Title:
PMR writer with seamless shields and method of making it
Kind Code:
A1


Abstract:
A process (and the structure resulting therefrom) is described for manufacturing a magnetic write head in which there is no physical interface between the first and second trailing shields. This is achieved by the introduction of a sacrificial layer immediately after the top yoke plating has been done and its photoresist mold has been stripped.



Inventors:
Bai, Zhigang (Milpitas, CA, US)
Dovek, Moris (San Jose, CA, US)
Wu, Yan (Cupertino, CA, US)
Han, Cherng-chyi (San Jose, CA, US)
Lee, Jiun-ting (Sunnyvale, CA, US)
Application Number:
12/798560
Publication Date:
10/13/2011
Filing Date:
04/07/2010
Assignee:
Headway Technologies, Inc.
Primary Class:
Other Classes:
204/192.34, 216/22, 427/131, G9B/5.051
International Classes:
G11B5/187; B05D5/00; C23F1/02
View Patent Images:
Related US Applications:



Foreign References:
JP2007257711A
Primary Examiner:
TUGBANG, ANTHONY D
Attorney, Agent or Firm:
SAILE ACKERMAN LLC (28 DAVIS AVENUE POUGHKEEPSIE NY 12603)
Claims:
What is claimed is:

1. A method to prevent formation of magnetic hot spots in a perpendicular magnetic write head's first and second trailing shields so that unintended data erasure caused by said magnetic hot spots is eliminated, comprising: manufacturing both said first and second trailing shields in a single process that creates no physical interface between said first and second trailing shields; and thereby preventing formation of said magnetic hot spots.

2. A process to manufacture seamlessly connected first and second trailing shields for a perpendicular magnetic write head having a field coil, comprising: providing a main magnetic pole having a top surface consisting of a horizontal upper portion, a sloping portion, and a horizontal lower portion that extends away from said sloping portion before terminating at an edge; further providing a non-magnetic write gap layer, that contacts said lower and sloping portions and part of said upper portion; also providing a seed layer on, and contacting, said write gap layer as well as all portions of said main pole not covered by said write gap layer; using a photoresist mold, forming a top yoke for said write head by electroplating on said seed layer and then removing said photoresist mold; laying down a sacrificial layer on said seed layer and then patterning said sacrificial layer to extend inwards to a location on said upper portion that is a first distance from said top yoke whereby said sacrificial layer defines dimensions and shape for said first trailing shield; removing all parts of said seed layer that are not covered by said sacrificial layer; depositing a first insulating layer whose thickness is at least as great as that of said sacrificial layer and then planarizing until there is no longer any insulating material on either said top yoke or said sacrificial layer; depositing a second insulating layer to contact said top yoke and said first insulating layer, then removing part of said second insulating layer and giving said second insulating layer a beveled edge that is located over said first insulating layer at a second distance from said sacrificial layer; forming part of said field coil on said second insulating layer over said top yoke and then removing said sacrificial layer without damaging said write gap layer by virtue of protection provided thereto by said seed layer; covering said part of said field coil and said second insulating layer with a third layer of insulating material; causing said third insulating layer to soften sufficiently to assume a lenticular shape; allowing said third insulating layer to harden while retaining said lenticular shape; and then depositing a magnetic layer on, and contacting, said first, second, and third insulating layers, as well as said seed layer, thereby forming said seamlessly connected first and second trailing shields.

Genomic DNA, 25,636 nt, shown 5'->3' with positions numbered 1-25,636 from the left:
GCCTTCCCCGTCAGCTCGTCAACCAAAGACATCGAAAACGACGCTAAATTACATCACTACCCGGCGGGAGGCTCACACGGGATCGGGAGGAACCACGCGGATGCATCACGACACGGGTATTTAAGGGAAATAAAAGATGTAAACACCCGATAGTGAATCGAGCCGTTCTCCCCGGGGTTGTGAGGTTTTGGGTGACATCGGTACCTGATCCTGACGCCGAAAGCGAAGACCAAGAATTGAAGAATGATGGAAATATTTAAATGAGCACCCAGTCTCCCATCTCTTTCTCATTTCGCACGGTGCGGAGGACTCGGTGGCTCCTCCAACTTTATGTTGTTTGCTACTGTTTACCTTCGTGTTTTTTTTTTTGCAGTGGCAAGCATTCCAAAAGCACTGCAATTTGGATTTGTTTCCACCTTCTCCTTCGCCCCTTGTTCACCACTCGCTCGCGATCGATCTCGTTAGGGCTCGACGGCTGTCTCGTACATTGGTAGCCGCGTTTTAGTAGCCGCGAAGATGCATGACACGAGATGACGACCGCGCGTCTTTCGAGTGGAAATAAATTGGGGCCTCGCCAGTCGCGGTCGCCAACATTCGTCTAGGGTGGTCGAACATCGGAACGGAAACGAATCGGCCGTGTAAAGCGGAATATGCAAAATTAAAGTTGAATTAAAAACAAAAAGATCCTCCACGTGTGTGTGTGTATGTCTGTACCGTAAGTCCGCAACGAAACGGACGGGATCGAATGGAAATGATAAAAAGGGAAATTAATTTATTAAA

3. The process recited in claim 2 wherein said sacrificial layer is photoresist.

4. The process recited in claim 2 wherein said seed layer is a magnetic alloy selected from the group consisting of NiFe, CoFe, and CoNiFe.

5. The process recited in claim 3 wherein said sacrificial layer is selectively removed by oxygen-based reactive ion etching.

6. The process recited in claim 2 wherein said sacrificial layer is selected from the group consisting of NiFe, CoNiFe, SiN, SiO2, and Cu.

7. The process recited in claim 6 wherein said sacrificial layer is selectively removed by wet chemical etching or by reactive ion etching.

8. The process recited in claim 2 wherein said first distance of said sacrificial layer from said top yoke is in a range of from 0.5 to 3 microns.

9. The process recited in claim 2 wherein said second distance of said beveled edge from said sacrificial layer is in a range of from 0.2 to 2 microns.

10. The process recited in claim 2 wherein said first layer of insulation is alumina and is deposited to a thickness in a range of from 0.3 to 1.5 microns.

11. The process recited in claim 2 wherein said second layer of insulation is alumina and is deposited to a thickness in a range of from 0.05 to 0.5 microns.

12. The process recited in claim 2 wherein the step of removing part of said second insulating layer and then giving it a beveled edge is achieved through ion beam milling or through a liftoff process.

13. The process recited in claim 2 wherein additional shields are added to said first and second trailing shields, thereby forming a single seamless object comprising a leading shield, side shields, and trailing shields.